(Australia 1937–23 Apr 2011)
27.0 x 32.0cm
Thancoupie is the most prominent Aboriginal potter and in 2001 a retrospective exhibition was held at the Brisbane City Gallery which also toured to Cairns. Her first solo exhibition was in 1972 and therefore her professional career has extended for almost 30 years. Born in Naperanum (Weipa), Thancoupie trained at East Sydney Technical College. She returned to north Queensland after completing her studies and having a number of successful exhibitions in Sydney.
Thancoupie's spherical pots explore the theme of the meaning of life through the use of the circle. The design on this pot depicts the Nguul (Mosquito) Corroboree. Like Noah's Ark, the animals attended the ceremony two by two and this pot depicts several pairs of animals.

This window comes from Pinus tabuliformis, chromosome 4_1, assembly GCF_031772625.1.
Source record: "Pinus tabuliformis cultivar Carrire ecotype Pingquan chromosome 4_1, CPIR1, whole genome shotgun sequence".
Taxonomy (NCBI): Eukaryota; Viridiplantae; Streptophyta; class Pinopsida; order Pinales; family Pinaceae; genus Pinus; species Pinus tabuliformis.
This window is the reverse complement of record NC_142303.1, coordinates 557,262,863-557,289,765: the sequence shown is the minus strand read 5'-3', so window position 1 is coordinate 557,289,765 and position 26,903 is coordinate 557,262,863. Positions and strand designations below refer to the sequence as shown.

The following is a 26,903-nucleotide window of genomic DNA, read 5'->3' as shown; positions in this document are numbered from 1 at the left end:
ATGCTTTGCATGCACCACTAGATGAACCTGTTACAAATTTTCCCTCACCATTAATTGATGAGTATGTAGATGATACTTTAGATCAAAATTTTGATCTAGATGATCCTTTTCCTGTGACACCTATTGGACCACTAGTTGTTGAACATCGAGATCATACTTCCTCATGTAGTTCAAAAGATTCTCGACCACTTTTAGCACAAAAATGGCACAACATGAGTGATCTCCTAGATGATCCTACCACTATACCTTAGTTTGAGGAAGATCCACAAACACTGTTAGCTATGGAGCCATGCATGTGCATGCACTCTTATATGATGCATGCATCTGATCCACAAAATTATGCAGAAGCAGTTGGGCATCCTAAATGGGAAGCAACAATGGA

Australian Art Department, Art Gallery of New South Wales, 2001
Art Gallery of New South Wales, Art Gallery of New South Wales Annual Report 2002 2002, 'Year in review', pg. 8-25, Domain, 2002, 9.
Natasha Brook, Tradition today: Indigenous art in Australia, 'Thancoupie', pg. 134, Domain, 2004, 134 (colour illus.).
Grace Cochrane, One sun one moon: Aboriginal art in Australia, ‘Cross-over: Two-way influences in contemporary Indigenous design’, pg. 261-269, Sydney, 2007, 263 (colour illus.).
Hetti Perkins and Ken Watson, A material thing - objects from the collection 1999, Sydney, 1999.
National Women's Art Exhibition, Hogarth Galleries, Australia, 09 Mar 1995–01 Apr 1995
Gamarada, Art Gallery of New South Wales, Sydney, 15 Nov 1996–16 Feb 1997
A material thing - Objects from the collection, Art Gallery of New South Wales, Sydney, 31 Aug 1998–09 Feb 1999
One sun, one moon, Art Gallery of New South Wales, Sydney, 03 Jul 2007–02 Dec 2007